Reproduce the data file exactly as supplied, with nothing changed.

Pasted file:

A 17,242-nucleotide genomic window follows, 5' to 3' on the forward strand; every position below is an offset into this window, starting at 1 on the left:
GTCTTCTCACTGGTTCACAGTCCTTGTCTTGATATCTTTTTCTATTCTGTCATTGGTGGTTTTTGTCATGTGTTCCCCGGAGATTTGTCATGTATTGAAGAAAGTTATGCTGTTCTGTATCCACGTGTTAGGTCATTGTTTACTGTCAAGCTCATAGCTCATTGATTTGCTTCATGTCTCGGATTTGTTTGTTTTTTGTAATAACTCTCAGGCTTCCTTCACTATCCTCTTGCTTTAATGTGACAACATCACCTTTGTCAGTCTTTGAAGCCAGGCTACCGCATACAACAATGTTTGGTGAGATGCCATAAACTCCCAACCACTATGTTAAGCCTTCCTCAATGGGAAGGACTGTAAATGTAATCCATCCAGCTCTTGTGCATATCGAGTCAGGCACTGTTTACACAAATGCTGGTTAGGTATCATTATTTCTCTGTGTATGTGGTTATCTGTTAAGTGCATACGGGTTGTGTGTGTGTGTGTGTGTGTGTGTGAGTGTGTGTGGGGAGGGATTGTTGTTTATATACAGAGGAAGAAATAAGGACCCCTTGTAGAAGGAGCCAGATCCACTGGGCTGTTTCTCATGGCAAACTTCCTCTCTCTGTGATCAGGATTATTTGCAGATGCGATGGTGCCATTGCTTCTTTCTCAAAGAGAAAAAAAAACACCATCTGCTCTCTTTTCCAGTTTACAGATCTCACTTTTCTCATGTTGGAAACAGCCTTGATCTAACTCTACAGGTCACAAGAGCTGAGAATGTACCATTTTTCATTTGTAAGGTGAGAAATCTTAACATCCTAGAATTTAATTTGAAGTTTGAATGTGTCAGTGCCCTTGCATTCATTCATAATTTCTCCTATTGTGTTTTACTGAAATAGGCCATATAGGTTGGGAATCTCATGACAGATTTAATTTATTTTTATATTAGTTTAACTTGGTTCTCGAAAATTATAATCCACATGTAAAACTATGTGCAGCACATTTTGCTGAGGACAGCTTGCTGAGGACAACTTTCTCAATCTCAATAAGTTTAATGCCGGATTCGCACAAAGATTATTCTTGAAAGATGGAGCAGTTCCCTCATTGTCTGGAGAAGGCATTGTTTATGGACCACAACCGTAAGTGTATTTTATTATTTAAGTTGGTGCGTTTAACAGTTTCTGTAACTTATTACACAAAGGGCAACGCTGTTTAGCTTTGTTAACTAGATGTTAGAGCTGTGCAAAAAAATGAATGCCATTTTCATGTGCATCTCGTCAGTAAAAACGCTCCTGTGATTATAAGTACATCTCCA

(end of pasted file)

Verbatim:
A 17,242-nucleotide genomic window follows, 5' to 3' on the forward strand; every position below is an offset into this window, starting at 1 on the left:
GTCTTCTCACTGGTTCACAGTCCTTGTCTTGATATCTTTTTCTATTCTGTCATTGGTGGTTTTTGTCATGTGTTCCCCGGAGATTTGTCATGTATTGAAGAAAGTTATGCTGTTCTGTATCCACGTGTTAGGTCATTGTTTACTGTCAAGCTCATAGCTCATTGATTTGCTTCATGTCTCGGATTTGTTTGTTTTTTGTAATAACTCTCAGGCTTCCTTCACTATCCTCTTGCTTTAATGTGACAACATCACCTTTGTCAGTCTTTGAAGCCAGGCTACCGCATACAACAATGTTTGGTGAGATGCCATAAACTCCCAACCACTATGTTAAGCCTTCCTCAATGGGAAGGACTGTAAATGTAATCCATCCAGCTCTTGTGCATATCGAGTCAGGCACTGTTTACACAAATGCTGGTTAGGTATCATTATTTCTCTGTGTATGTGGTTATCTGTTAAGTGCATACGGGTTGTGTGTGTGTGTGTGTGTGTGTGTGAGTGTGTGTGGGGAGGGATTGTTGTTTATATACAGAGGAAGAAATAAGGACCCCTTGTAGAAGGAGCCAGATCCACTGGGCTGTTTCTCATGGCAAACTTCCTCTCTCTGTGATCAGGATTATTTGCAGATGCGATGGTGCCATTGCTTCTTTCTCAAAGAGAAAAAAAAACACCATCTGCTCTCTTTTCCAGTTTACAGATCTCACTTTTCTCATGTTGGAAACAGCCTTGATCTAACTCTACAGGTCACAAGAGCTGAGAATGTACCATTTTTCATTTGTAAGGTGAGAAATCTTAACATCCTAGAATTTAATTTGAAGTTTGAATGTGTCAGTGCCCTTGCATTCATTCATAATTTCTCCTATTGTGTTTTACTGAAATAGGCCATATAGGTTGGGAATCTCATGACAGATTTAATTTATTTTTATATTAGTTTAACTTGGTTCTCGAAAATTATAATCCACATGTAAAACTATGTGCAGCACATTTTGCTGAGGACAGCTTGCTGAGGACAACTTTCTCAATCTCAATAAGTTTAATGCCGGATTCGCACAAAGATTATTCTTGAAAGATGGAGCAGTTCCCTCATTGTCTGGAGAAGGCATTGTTTATGGACCACAACCGTAAGTGTATTTTATTATTTAAGTTGGTGCGTTTAACAGTTTCTGTAACTTATTACACAAAGGGCAACGCTGTTTAGCTTTGTTAACTAGATGTTAGAGCTGTGCAAAAAAATGAATGCCATTTTCATGTGCATCTCGTCAGTAAAAACGCTCCTGTGATTATAAGTACATCTCCA